Story and photos by Peter Lillesve
Dogs chased me down the dark highway – fast ones, loud ones, all unleashed and unfenced. Of the many contingencies I thought about before this adventure – things like glacier travel, flat tires, sunburn, calories, and companions – dogs were not on my radar. Nor were hot rod semi trucks.
Maybe I should back up a bit.
A year and a half earlier, I woke up one winter night after a rare nightmare and had trouble going back to sleep. Lying in bed, a concept somehow coalesced. The idea is nothing radical and probably occurs to every mountain-loving person who lives in sight of Mt. Baker: let’s climb that thing. No doubt, having read about the mountain runners who made a similar trip last year was on my mind. The mountain runners took it a step further by starting and ending their climb at sea level and traveling under their own power the whole way.
An awesome idea, but I’m fairly certain I couldn’t even walk the 100-plus miles required to repeat their trip, much less run it. Besides, the thought of walking down more than 6,000 vertical feet of perfectly skiable snow seemed like a terrible waste of gravity. No, there had to be another option.
Back to the dogs: I was somewhere near Welcome (ha!), about 2:30 a.m., riding my trusty commuter bike toward Mt. Baker, when out of the darkness came a chorus of barks and paws beating pavement. My headlight was on my handlebars, so I couldn’t see what kind of head start I had, but one thing was clear: It wasn’t enough.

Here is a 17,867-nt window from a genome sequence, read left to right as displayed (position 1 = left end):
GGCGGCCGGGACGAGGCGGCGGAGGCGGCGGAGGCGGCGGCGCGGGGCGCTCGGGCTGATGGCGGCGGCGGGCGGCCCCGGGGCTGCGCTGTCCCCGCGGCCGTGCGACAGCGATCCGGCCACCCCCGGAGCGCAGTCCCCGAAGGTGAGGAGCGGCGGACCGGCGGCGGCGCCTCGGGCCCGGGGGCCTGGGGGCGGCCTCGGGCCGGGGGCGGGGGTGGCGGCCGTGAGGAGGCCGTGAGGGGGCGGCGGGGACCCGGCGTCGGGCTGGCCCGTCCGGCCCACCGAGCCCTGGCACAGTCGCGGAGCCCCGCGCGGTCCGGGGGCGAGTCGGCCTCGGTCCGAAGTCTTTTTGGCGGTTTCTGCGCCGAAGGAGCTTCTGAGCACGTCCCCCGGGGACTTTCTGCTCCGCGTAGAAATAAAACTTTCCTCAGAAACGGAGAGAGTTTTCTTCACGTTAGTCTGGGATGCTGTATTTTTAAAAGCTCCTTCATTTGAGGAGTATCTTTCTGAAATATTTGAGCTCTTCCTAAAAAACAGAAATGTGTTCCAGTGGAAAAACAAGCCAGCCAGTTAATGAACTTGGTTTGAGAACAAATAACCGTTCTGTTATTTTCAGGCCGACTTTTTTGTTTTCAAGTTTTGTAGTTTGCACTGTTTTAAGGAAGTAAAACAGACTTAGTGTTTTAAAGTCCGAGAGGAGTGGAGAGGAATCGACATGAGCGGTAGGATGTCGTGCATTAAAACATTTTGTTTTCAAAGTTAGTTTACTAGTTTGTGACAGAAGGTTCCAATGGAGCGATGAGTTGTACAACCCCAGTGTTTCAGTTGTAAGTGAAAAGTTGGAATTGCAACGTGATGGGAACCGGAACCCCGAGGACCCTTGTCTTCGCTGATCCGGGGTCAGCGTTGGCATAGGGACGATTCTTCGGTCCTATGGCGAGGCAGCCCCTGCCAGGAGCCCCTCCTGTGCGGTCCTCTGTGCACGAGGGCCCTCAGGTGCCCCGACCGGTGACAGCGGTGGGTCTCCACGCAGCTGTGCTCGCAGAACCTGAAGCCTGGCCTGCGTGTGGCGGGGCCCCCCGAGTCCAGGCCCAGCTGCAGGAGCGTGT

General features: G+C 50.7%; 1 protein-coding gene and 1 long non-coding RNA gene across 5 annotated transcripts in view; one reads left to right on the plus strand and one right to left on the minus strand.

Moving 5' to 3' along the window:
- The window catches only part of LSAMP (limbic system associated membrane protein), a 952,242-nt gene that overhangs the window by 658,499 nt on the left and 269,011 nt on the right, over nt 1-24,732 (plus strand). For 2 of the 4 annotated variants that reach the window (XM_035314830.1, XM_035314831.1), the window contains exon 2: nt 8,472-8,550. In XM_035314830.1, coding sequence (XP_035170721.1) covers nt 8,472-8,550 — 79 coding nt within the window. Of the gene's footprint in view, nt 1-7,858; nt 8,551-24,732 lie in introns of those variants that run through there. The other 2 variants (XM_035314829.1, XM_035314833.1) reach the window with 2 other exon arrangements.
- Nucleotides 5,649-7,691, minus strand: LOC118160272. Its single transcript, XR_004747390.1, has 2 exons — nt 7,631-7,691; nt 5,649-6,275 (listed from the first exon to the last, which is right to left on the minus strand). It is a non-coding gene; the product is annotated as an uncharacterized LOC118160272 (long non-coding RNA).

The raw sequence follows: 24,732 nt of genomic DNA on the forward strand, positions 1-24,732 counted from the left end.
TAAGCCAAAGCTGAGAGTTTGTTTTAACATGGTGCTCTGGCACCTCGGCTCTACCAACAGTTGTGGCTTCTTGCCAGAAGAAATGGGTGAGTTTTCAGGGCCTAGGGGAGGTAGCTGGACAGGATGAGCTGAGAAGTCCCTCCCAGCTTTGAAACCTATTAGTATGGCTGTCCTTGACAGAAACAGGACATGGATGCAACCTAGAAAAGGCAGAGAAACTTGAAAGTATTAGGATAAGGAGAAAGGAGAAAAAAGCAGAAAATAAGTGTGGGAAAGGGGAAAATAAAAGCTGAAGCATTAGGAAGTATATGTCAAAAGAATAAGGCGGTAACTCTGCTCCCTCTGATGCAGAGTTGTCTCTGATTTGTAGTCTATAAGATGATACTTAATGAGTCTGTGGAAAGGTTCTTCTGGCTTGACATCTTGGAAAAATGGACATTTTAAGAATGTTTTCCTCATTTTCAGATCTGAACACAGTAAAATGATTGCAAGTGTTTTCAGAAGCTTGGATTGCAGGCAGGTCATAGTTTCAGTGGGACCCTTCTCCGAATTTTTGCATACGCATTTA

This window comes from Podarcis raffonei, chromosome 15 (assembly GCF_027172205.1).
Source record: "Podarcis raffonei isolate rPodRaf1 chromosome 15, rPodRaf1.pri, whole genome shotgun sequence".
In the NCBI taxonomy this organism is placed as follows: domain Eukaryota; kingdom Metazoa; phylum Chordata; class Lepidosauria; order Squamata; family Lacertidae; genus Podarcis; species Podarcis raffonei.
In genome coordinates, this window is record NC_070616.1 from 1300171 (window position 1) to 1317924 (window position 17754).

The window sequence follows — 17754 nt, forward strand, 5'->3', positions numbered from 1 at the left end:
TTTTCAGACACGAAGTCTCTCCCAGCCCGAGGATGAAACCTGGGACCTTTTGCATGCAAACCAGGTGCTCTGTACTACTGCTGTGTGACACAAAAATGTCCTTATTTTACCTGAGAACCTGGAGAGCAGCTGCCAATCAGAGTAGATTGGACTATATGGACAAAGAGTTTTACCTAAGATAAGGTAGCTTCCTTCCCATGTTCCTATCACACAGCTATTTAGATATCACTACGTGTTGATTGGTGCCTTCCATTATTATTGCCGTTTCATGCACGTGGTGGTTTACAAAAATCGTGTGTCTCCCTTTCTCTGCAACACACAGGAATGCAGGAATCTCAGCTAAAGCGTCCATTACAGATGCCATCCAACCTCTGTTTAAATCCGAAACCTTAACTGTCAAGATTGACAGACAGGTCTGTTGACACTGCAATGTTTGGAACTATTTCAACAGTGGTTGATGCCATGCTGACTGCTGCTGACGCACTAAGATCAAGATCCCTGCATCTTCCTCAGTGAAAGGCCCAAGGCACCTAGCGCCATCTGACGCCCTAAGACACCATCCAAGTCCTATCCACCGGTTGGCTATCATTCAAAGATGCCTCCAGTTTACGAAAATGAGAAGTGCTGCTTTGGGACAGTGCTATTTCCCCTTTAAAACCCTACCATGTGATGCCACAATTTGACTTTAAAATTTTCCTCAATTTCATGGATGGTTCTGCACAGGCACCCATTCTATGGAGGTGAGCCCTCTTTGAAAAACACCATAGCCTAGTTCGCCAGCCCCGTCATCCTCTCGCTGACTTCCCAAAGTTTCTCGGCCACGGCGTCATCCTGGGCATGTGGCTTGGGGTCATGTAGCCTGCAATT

Adrenaline – it had been a while since my last taste. But it still worked, hitting me immediately, a tidal wave of heat flooding through my chest, my face, my arms. Wait for it – my legs. Yes, legs! I jumped up from the saddle, shifted up two gears, and jammed. The skis, the panniers and my pack all groaned as I accelerated, clinking and swaying like some garbage truck injected with nitrous oxide.
Do dogs have adrenaline? Maybe, but these mustn’t have used it. I pulled away slowly, then faster as my momentum built. The dogs eventually gave up and I laughed hysterically, a final manifestation of the quickly subsiding adrenaline buzz.
A moment later, all was quiet. It was just me and the stars again.
The summer after I conceived the idea came and went, because, well, life. I got married, we moved, different trips happened; it was a great year. But the idea stuck with me: Bellingham Bay to Grouse Creek by bike, skin from there to Mt. Baker’s summit, then reverse. Traveling by bike meant I could take everything I needed without my knees exploding. Skiing meant safer glacier travel and a fun descent. It looked reasonable as a day trip. This would be great!